The Washington Post

Metro weekend work affects three lines, including Silver

This weekend’s Red Line schedule is affected by the testing program for Metro’s new rail cars, which look like this one at the Rockville platform. (Robert Thomson/The Washington Post)

The honeymoon is over. The Silver Line is making its first appearance on Metro’s weekend work list. That’s not because of any work scheduled for the new section of track in Fairfax County, but rather because the Silver Line shares most of its route with tracks also used by the Blue and Orange lines.

The stations on all lines will be open, but the rebuilding program will affect schedules on three lines between 10 p.m. Friday and the rail system’s closing at midnight Sunday.

Red Line. Crews will work on the tracks between Silver Spring and Forest Glen. The new railcars will undergo testing between Twinbrook and Shady Grove. Trains are scheduled to leave the ends of the line at Glenmont and Shady Grove every 16 minutes. More trains will be in service between Grosvenor and Silver Spring from 9 a.m. to 9 p.m. Saturday and Sunday. So during those hours, trains should reach platforms in that central zone every eight to 10 minutes.

Silver Line. The line will operate on its regular weekend schedule, but only between the Wiehle-Reston East station and Stadium-Armory. Trains normally would continue east to Largo Town Center. Riders who need to reach the stations between Stadium-Armory and Largo should transfer to the Blue Line.

Blue Line. Crews will inspect and repair sections of tunnel between Stadium-Armory and Addison Road. The trains are scheduled to operate every 24 minutes.

Green Line. There’s no change in the schedule, but at the College Park station, all trains will arrive and depart from the Greenbelt side of the platform.

Travel tips

  • When trains need to share a track to get around work zones, Metro schedules the trains so far apart that they should not get stacked up waiting to take their turns on the open track. Metro’s online Trip Planner is adjusted each Friday afternoon to show what should be the real departure times for the weekend trains. This setup doesn’t always work as intended. Riders still may wind up on trains that hold while waiting for several other trains to get through the work zone. The real departure times from stations may be very different from what a traveler sees on Trip Planner.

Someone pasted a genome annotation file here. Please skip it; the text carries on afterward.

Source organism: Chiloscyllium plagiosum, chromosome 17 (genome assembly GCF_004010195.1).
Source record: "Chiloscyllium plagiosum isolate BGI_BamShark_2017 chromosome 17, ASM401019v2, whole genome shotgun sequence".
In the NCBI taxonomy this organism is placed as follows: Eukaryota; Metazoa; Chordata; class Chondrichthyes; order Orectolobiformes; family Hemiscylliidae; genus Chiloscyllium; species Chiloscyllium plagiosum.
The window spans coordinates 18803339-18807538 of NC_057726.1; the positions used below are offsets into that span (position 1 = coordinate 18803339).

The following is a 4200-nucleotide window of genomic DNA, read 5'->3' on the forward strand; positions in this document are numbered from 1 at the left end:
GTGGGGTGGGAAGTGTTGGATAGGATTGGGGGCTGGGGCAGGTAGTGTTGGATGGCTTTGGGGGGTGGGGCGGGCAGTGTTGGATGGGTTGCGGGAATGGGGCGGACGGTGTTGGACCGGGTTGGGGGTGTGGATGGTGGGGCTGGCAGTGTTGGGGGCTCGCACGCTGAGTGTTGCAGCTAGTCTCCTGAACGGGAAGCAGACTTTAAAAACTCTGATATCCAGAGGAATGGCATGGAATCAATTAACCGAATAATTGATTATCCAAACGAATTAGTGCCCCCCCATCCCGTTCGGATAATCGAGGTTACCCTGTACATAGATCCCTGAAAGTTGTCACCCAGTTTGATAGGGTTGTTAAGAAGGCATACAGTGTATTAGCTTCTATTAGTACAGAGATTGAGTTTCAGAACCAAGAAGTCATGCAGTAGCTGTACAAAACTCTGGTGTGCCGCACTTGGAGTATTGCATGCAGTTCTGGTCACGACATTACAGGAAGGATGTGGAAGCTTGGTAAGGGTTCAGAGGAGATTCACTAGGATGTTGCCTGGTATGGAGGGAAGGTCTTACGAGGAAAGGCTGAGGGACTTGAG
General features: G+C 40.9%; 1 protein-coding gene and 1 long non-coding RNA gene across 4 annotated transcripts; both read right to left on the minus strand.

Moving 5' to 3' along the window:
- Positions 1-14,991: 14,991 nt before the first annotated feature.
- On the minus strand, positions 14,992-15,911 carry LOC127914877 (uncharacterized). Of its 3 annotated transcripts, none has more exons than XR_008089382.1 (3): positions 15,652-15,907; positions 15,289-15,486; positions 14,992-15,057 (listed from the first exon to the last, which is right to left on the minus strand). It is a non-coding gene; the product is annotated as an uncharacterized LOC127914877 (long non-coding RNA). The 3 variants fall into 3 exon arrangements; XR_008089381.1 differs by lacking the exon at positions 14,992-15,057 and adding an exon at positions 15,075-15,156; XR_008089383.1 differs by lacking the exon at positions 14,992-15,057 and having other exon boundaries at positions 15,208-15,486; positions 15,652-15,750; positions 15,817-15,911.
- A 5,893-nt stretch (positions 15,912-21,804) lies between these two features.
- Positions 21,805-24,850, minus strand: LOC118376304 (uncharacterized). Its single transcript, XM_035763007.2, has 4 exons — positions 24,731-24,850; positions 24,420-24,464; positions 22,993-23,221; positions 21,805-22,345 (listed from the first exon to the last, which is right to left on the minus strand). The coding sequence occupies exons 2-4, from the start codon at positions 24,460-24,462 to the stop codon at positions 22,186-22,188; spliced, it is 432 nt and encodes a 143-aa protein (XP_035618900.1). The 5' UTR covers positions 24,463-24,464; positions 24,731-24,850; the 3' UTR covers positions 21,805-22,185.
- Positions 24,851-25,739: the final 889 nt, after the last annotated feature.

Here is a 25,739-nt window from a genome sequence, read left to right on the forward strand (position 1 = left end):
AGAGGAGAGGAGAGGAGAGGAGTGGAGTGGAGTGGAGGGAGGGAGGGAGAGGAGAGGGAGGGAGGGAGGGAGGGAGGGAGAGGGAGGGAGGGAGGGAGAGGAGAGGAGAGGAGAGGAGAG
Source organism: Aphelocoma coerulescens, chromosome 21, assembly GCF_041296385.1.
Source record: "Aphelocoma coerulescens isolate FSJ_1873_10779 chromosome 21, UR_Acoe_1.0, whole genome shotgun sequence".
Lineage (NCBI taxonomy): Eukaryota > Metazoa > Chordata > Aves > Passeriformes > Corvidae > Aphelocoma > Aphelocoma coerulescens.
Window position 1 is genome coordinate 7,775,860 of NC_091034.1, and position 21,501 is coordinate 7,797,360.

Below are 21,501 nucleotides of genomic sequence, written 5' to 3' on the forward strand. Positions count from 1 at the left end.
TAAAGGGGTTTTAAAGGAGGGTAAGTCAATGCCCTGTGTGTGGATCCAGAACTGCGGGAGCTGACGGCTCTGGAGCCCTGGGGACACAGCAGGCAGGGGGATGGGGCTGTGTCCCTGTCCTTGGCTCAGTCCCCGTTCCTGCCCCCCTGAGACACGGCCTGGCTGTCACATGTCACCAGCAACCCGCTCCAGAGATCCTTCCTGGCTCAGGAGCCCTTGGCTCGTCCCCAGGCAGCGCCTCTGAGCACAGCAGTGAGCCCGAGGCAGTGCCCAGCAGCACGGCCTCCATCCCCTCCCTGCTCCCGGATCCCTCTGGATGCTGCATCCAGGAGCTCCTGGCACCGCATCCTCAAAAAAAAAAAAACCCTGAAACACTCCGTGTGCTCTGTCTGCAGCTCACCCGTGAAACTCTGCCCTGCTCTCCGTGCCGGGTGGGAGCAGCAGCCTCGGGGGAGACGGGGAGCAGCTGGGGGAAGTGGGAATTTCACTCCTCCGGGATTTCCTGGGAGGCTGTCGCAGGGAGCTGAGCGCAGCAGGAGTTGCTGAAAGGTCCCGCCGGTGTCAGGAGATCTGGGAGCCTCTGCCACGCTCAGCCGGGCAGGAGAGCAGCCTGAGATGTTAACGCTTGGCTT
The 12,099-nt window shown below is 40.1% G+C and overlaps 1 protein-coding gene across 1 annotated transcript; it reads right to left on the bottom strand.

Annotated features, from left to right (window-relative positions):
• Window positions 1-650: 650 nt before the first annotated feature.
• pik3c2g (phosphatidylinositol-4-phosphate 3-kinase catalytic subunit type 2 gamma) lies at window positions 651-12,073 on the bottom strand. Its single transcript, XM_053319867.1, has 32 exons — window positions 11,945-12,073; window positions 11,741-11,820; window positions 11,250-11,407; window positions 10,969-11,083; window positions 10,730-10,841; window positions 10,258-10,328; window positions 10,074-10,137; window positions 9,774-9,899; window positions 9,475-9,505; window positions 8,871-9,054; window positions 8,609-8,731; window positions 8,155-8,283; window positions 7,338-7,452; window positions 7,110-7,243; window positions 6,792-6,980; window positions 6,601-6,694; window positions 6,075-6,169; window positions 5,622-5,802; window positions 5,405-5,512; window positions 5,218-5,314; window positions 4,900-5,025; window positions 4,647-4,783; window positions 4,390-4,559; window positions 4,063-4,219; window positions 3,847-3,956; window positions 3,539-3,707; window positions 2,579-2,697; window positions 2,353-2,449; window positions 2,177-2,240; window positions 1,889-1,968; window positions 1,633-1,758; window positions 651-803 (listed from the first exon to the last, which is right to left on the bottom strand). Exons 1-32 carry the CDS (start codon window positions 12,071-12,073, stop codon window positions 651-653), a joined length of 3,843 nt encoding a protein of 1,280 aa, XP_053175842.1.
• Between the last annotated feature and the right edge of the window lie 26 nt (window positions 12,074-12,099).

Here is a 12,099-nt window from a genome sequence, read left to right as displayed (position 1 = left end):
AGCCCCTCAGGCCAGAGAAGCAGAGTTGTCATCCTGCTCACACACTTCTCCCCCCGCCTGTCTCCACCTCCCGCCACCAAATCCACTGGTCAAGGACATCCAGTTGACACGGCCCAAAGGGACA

• While Red Line trains will be operating every eight to 10 minutes during the daytime Saturday and Sunday in the busiest parts of the line, riders from downtown to the farther out stations should watch the train destination signs. If they’re traveling from, say, Metro Center to Shady Grove, their trains will be 16 minutes apart during the day. If they board one of the more frequent trains to Grosvenor, they will need to exit the train at Grosvenor and wait for one of the Shady Grove-bound trains. If they’re heading from, say, Union Station to Glenmont, their trains also will be 16 minutes apart. If they board one of the more frequent trains for Silver Spring, they’ll need to exit there and wait for a Glenmont-bound train.
  • Blue Line riders, 24 minutes is a really long time between trains, assuming they’re on schedule. If you normally would drive to Franconia-Springfield to catch a train to downtown, you might be better off driving to the Huntington station and taking a Yellow Line train instead. Yellow Line trains are scheduled to operate every 12 to 15 minutes apart during the day on Saturday and Sunday.
Robert Thomson is The Washington Post’s “Dr. Gridlock.” He answers travelers’ questions, listens to their complaints and shares their pain on the roads, trains and buses in the Washington region.



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